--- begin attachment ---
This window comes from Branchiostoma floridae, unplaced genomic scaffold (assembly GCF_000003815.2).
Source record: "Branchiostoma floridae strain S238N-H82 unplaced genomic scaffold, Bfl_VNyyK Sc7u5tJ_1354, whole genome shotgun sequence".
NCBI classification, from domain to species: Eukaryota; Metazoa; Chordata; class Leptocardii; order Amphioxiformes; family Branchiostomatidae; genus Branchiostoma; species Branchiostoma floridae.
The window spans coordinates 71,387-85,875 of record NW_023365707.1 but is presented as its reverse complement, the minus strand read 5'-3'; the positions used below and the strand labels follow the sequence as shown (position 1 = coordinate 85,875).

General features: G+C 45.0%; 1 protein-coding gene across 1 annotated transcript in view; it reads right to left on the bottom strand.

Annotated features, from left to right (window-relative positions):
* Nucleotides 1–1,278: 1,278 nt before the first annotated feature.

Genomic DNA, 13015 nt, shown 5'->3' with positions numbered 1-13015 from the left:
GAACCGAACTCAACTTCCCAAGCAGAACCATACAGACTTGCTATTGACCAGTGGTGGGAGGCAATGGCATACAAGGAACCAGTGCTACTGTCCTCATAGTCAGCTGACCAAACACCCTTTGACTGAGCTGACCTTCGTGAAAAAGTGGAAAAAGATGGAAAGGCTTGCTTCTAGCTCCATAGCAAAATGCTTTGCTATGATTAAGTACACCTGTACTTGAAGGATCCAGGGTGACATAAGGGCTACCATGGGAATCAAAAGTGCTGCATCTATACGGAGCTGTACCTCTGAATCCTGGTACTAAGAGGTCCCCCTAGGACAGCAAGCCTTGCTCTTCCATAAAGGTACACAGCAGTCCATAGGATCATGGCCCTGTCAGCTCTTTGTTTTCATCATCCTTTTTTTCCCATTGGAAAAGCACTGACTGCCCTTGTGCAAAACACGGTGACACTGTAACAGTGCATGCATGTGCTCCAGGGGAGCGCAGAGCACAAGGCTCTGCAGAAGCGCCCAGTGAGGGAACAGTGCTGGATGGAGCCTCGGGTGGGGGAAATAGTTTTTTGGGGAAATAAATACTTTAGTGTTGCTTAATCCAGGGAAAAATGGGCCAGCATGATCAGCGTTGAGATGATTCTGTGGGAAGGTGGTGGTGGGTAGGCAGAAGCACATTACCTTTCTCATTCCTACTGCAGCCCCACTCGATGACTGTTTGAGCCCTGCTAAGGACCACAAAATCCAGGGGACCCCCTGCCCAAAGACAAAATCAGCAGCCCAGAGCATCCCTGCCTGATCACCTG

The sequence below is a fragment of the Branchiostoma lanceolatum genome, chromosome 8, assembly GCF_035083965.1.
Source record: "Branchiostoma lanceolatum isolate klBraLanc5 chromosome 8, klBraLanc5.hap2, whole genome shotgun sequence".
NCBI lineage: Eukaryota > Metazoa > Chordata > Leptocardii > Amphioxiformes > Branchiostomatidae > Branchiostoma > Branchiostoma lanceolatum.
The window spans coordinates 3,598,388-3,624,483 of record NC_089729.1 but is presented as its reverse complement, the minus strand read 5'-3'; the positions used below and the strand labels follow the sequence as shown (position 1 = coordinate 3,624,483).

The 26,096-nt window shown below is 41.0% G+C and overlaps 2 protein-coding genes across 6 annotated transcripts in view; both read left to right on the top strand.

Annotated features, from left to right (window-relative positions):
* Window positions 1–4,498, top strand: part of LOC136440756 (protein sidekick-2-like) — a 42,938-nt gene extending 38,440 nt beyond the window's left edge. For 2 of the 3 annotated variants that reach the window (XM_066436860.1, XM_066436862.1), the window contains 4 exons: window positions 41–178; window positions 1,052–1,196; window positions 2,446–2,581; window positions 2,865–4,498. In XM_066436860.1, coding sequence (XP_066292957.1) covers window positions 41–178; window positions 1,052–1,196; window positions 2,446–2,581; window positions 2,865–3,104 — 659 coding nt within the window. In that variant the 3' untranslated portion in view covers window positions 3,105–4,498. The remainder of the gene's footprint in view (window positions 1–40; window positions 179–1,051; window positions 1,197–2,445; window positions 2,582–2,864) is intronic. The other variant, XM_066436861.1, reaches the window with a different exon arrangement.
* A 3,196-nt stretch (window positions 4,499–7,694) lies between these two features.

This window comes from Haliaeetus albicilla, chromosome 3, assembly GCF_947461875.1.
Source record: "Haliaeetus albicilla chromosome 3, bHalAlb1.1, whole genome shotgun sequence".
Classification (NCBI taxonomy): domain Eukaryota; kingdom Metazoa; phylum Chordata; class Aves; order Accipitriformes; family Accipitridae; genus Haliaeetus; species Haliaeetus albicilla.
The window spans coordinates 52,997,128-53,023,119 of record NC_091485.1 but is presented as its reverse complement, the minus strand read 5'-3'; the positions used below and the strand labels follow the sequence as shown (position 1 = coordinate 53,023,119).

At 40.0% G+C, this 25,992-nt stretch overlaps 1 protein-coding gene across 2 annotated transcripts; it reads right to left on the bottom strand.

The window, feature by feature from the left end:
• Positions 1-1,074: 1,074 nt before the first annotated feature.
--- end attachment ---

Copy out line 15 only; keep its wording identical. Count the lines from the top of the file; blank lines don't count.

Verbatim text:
Annotated features, from left to right (window-relative positions):